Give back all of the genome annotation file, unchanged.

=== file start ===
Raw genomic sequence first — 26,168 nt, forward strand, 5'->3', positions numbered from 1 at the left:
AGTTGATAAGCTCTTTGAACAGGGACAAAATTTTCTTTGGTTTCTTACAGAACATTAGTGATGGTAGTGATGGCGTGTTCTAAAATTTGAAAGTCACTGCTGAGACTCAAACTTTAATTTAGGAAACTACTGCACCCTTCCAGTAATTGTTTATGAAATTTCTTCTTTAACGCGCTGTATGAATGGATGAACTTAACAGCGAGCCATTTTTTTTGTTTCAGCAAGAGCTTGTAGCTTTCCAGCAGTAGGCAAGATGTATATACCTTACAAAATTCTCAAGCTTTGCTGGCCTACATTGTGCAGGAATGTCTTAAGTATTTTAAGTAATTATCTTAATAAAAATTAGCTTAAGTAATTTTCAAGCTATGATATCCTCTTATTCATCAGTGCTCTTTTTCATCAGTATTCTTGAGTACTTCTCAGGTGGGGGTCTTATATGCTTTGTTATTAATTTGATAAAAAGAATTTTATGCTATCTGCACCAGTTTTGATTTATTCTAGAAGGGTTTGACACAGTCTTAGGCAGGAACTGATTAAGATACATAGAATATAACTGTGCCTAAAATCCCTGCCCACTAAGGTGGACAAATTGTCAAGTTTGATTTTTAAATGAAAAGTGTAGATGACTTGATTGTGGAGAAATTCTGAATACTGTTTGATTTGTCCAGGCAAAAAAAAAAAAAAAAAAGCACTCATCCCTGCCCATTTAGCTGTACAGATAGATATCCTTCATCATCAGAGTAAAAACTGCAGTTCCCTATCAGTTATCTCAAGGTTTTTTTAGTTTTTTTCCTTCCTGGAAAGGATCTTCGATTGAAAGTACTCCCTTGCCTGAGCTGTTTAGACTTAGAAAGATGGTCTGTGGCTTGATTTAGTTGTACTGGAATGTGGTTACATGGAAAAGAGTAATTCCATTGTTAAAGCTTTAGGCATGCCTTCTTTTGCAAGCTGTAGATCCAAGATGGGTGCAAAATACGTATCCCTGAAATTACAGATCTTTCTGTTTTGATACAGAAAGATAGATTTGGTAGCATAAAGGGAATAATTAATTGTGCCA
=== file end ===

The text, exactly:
Raw genomic sequence first — 26,168 nt, forward strand, 5'->3', positions numbered from 1 at the left:
AGTTGATAAGCTCTTTGAACAGGGACAAAATTTTCTTTGGTTTCTTACAGAACATTAGTGATGGTAGTGATGGCGTGTTCTAAAATTTGAAAGTCACTGCTGAGACTCAAACTTTAATTTAGGAAACTACTGCACCCTTCCAGTAATTGTTTATGAAATTTCTTCTTTAACGCGCTGTATGAATGGATGAACTTAACAGCGAGCCATTTTTTTTGTTTCAGCAAGAGCTTGTAGCTTTCCAGCAGTAGGCAAGATGTATATACCTTACAAAATTCTCAAGCTTTGCTGGCCTACATTGTGCAGGAATGTCTTAAGTATTTTAAGTAATTATCTTAATAAAAATTAGCTTAAGTAATTTTCAAGCTATGATATCCTCTTATTCATCAGTGCTCTTTTTCATCAGTATTCTTGAGTACTTCTCAGGTGGGGGTCTTATATGCTTTGTTATTAATTTGATAAAAAGAATTTTATGCTATCTGCACCAGTTTTGATTTATTCTAGAAGGGTTTGACACAGTCTTAGGCAGGAACTGATTAAGATACATAGAATATAACTGTGCCTAAAATCCCTGCCCACTAAGGTGGACAAATTGTCAAGTTTGATTTTTAAATGAAAAGTGTAGATGACTTGATTGTGGAGAAATTCTGAATACTGTTTGATTTGTCCAGGCAAAAAAAAAAAAAAAAAAGCACTCATCCCTGCCCATTTAGCTGTACAGATAGATATCCTTCATCATCAGAGTAAAAACTGCAGTTCCCTATCAGTTATCTCAAGGTTTTTTTAGTTTTTTTCCTTCCTGGAAAGGATCTTCGATTGAAAGTACTCCCTTGCCTGAGCTGTTTAGACTTAGAAAGATGGTCTGTGGCTTGATTTAGTTGTACTGGAATGTGGTTACATGGAAAAGAGTAATTCCATTGTTAAAGCTTTAGGCATGCCTTCTTTTGCAAGCTGTAGATCCAAGATGGGTGCAAAATACGTATCCCTGAAATTACAGATCTTTCTGTTTTGATACAGAAAGATAGATTTGGTAGCATAAAGGGAATAATTAATTGTGCCA